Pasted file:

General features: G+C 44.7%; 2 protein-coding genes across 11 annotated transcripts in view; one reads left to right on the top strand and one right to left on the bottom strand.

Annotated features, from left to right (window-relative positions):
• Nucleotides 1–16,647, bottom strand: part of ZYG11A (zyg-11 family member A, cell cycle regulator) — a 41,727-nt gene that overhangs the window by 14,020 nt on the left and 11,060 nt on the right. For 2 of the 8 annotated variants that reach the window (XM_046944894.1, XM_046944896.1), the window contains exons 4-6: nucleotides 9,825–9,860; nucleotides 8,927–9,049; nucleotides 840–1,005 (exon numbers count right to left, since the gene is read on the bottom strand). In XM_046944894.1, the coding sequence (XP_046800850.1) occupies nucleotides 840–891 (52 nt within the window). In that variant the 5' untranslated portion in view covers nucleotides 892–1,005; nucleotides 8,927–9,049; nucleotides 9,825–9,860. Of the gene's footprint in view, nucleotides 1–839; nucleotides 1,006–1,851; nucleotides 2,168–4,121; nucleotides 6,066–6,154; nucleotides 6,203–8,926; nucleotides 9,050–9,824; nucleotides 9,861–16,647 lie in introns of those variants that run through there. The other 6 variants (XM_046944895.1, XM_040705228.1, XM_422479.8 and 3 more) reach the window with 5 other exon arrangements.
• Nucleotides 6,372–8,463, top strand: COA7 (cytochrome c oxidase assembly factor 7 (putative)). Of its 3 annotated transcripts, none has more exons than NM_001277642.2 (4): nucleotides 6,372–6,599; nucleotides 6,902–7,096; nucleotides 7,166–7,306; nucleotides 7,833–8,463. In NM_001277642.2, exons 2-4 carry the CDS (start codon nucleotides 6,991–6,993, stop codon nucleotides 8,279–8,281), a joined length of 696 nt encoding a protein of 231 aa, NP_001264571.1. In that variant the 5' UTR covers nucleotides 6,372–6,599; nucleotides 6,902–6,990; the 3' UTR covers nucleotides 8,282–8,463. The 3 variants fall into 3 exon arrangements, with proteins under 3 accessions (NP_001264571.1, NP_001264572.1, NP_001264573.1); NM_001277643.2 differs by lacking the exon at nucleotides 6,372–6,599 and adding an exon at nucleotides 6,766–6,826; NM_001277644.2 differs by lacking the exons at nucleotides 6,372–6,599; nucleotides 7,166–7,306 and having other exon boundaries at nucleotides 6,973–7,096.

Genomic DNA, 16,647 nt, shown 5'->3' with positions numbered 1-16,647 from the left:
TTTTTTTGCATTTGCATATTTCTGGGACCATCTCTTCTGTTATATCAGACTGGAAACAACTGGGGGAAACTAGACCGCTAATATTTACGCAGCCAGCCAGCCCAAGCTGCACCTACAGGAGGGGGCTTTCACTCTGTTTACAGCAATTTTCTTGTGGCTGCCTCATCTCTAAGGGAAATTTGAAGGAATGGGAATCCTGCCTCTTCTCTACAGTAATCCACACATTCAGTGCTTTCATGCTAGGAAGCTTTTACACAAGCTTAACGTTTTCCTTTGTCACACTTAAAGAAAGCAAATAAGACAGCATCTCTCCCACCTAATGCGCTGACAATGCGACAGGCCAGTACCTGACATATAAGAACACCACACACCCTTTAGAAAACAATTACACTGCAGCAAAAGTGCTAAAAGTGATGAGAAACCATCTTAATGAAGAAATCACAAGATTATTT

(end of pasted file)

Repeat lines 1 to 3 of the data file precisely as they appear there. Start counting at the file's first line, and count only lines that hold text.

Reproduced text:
General features: G+C 44.7%; 2 protein-coding genes across 11 annotated transcripts in view; one reads left to right on the top strand and one right to left on the bottom strand.

Annotated features, from left to right (window-relative positions):
• Nucleotides 1–16,647, bottom strand: part of ZYG11A (zyg-11 family member A, cell cycle regulator) — a 41,727-nt gene that overhangs the window by 14,020 nt on the left and 11,060 nt on the right. For 2 of the 8 annotated variants that reach the window (XM_046944894.1, XM_046944896.1), the window contains exons 4-6: nucleotides 9,825–9,860; nucleotides 8,927–9,049; nucleotides 840–1,005 (exon numbers count right to left, since the gene is read on the bottom strand). In XM_046944894.1, the coding sequence (XP_046800850.1) occupies nucleotides 840–891 (52 nt within the window). In that variant the 5' untranslated portion in view covers nucleotides 892–1,005; nucleotides 8,927–9,049; nucleotides 9,825–9,860. Of the gene's footprint in view, nucleotides 1–839; nucleotides 1,006–1,851; nucleotides 2,168–4,121; nucleotides 6,066–6,154; nucleotides 6,203–8,926; nucleotides 9,050–9,824; nucleotides 9,861–16,647 lie in introns of those variants that run through there. The other 6 variants (XM_046944895.1, XM_040705228.1, XM_422479.8 and 3 more) reach the window with 5 other exon arrangements.